Mrs. Adachi's teriyaki sauce (easy to make amount)
1 cup (200 ml)
2 cups (400 ml)
First, how to make Mrs. Adachi's teriyaki sauce. Combine the soy sauce and mirin in a pan over high heat. When it comes to a boil, turn the heat down to low, and simmer until the liquid has reduced to half its original volume. That's it.
Stick a disposable chopstick in vertically to measure the liquid level. It's easier to gauge when it's reduced to half this way. Skim off any scum too.
Now, to make the stuffed squid, first use a piece of ginger that's about this size. Use the teaspoon next to it for scale.
Peel the ginger. If you scrape it with a spoon, it should come off cleanly.
Slice half of the ginger thinly, and julienne the rest to make 'ginger needles.' Soak the julienned ginger in water, then drain.
We'll use the body of the squid only. I used a 24 cm long Surume squid (remove the tentacles) this time. See below for instructions on how to prep the squid.
Optional: If you have a sweet tooth, prefer the rice to be sweet, or if serving this to children, mix in 1 to 2 teaspoons of the teriyaki sauce (not listed).
Wash the squid body well, pat the outside and the inside dry, and stuff with rice. Stuff it completely, including the pointed tip. Secure the opening with toothpicks.
Put the ☆ flavoring ingredients in a pan over high heat. We'll cook everything over high heat.
When the sauce is boiling properly, put in the stuffed squid. Roll it around the pot.
After a minute or so, add the thinly sliced ginger. Keep rolling the squid around the pot.
In a few minutes, the sauce will start to thicken. It should bubble up with big bubbles as shown in this photo. Add the mirin.
Shake and swirl the pan to coat the squid with the sauce very well. When the sauce looks thick and sticky, it's done! Turn the heat off and leave the squid to cool in the sauce.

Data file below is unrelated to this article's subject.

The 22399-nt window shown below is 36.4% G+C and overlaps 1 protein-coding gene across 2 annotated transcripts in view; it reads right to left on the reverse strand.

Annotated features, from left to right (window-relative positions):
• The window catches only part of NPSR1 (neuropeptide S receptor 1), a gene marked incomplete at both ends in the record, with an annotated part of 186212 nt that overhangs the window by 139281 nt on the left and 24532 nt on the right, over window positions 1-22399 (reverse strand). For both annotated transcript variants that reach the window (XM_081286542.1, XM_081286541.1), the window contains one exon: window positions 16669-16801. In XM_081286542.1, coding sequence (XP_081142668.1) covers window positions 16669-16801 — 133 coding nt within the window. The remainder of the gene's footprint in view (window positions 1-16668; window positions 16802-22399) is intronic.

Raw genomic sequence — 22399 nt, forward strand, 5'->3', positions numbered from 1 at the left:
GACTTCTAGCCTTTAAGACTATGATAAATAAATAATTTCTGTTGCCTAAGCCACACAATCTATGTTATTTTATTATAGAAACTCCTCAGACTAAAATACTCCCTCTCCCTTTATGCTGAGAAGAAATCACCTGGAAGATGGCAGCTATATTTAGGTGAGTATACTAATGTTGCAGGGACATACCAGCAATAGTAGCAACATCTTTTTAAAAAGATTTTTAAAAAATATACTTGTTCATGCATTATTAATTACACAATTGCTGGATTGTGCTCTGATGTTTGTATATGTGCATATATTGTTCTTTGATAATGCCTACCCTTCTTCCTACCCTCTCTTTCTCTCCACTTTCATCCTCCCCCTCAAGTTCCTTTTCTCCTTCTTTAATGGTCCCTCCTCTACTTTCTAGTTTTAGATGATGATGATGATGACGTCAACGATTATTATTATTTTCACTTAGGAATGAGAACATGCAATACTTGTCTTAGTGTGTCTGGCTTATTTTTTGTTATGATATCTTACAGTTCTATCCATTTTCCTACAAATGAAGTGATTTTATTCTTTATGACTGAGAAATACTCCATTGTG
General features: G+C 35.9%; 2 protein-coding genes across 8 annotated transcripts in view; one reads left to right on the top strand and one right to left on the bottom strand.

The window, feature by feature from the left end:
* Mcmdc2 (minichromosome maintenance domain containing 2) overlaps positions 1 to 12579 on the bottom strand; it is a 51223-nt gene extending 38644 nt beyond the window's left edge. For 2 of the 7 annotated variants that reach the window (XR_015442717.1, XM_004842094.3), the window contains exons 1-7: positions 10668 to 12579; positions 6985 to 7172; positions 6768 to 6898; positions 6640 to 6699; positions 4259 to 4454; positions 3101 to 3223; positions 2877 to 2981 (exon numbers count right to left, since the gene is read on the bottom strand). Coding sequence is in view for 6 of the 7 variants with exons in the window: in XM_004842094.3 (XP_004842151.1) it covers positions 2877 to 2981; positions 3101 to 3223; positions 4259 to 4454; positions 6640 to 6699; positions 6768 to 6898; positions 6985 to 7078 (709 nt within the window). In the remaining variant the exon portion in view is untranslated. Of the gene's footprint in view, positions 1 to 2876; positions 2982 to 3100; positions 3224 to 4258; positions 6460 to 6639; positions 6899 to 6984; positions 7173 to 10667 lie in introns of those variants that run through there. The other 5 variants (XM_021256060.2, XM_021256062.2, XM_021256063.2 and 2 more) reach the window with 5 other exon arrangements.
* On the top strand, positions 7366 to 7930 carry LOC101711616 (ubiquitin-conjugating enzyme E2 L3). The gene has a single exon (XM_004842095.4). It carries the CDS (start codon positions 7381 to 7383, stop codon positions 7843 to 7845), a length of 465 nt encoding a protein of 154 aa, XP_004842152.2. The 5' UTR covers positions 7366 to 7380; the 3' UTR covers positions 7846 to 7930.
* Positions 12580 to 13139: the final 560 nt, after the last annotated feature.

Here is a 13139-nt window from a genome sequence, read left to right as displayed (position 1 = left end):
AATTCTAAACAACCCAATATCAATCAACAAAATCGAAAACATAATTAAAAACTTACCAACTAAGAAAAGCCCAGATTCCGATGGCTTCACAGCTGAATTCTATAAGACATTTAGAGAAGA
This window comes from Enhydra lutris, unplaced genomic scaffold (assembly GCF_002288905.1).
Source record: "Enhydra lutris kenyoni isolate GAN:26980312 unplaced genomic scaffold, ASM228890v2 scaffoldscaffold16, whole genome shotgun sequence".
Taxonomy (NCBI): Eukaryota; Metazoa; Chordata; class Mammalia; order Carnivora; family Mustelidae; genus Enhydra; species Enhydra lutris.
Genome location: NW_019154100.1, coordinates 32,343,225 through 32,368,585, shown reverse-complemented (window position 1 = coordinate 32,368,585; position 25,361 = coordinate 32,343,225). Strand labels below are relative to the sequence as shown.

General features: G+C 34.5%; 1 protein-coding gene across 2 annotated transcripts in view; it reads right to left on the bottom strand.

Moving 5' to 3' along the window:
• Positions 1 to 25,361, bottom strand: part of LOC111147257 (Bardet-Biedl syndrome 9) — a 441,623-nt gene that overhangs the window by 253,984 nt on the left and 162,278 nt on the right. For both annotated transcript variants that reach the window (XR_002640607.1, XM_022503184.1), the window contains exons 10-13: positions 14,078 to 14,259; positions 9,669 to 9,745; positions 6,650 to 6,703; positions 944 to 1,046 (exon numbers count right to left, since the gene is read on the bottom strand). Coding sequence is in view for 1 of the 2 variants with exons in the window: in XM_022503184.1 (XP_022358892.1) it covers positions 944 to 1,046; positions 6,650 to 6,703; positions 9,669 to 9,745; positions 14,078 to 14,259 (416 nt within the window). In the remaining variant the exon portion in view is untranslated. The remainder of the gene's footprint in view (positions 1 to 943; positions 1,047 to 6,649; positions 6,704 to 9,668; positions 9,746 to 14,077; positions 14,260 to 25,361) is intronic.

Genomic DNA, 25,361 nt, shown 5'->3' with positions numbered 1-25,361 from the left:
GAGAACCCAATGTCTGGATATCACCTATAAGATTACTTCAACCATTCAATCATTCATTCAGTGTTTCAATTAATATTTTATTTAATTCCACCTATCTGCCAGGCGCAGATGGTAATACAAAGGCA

When it has cooled down a bit, slice into any thickness you like. If you rinse the knife blade after every cut, each slice will be neat and clean. Serve with the julienned ginger!
To see how to prepare a squid, please take a look at my method, described in Recipe ID: 2427585.
Please also take a look at Recipe ID: 2427567, "For Squid Liver Lovers! Squid Legs and Liver Cooked in Foil."
Story Behind this Recipe
Usually, the squid used for stuffed squid is tough. I thought it would be so much better if the meat was tender, so I challenged myself to achieve this. I cooked it simply using Mrs. Adachi's (a recipe blogger and writer) teriyaki sauce, which was shown on TV the other day. It's a bit sweet, so if you don't like sweet sauces, you can omit the sugar for a savory sauce.
Usually, rice stuffed squid is made with a small portion of mochi rice... but in this recipe, I just used already cooked rice to keep things simple. The squid is not simmered, but is finished quickly over high heat, which means the squid remains tender. If you simmer squid for a long time, it'll turn tough. If you mix the sauce into the rice that's stuffed in the squid, it'll become pretty sweet. If you prefer it less sweet, use plain rice for the stuffing instead.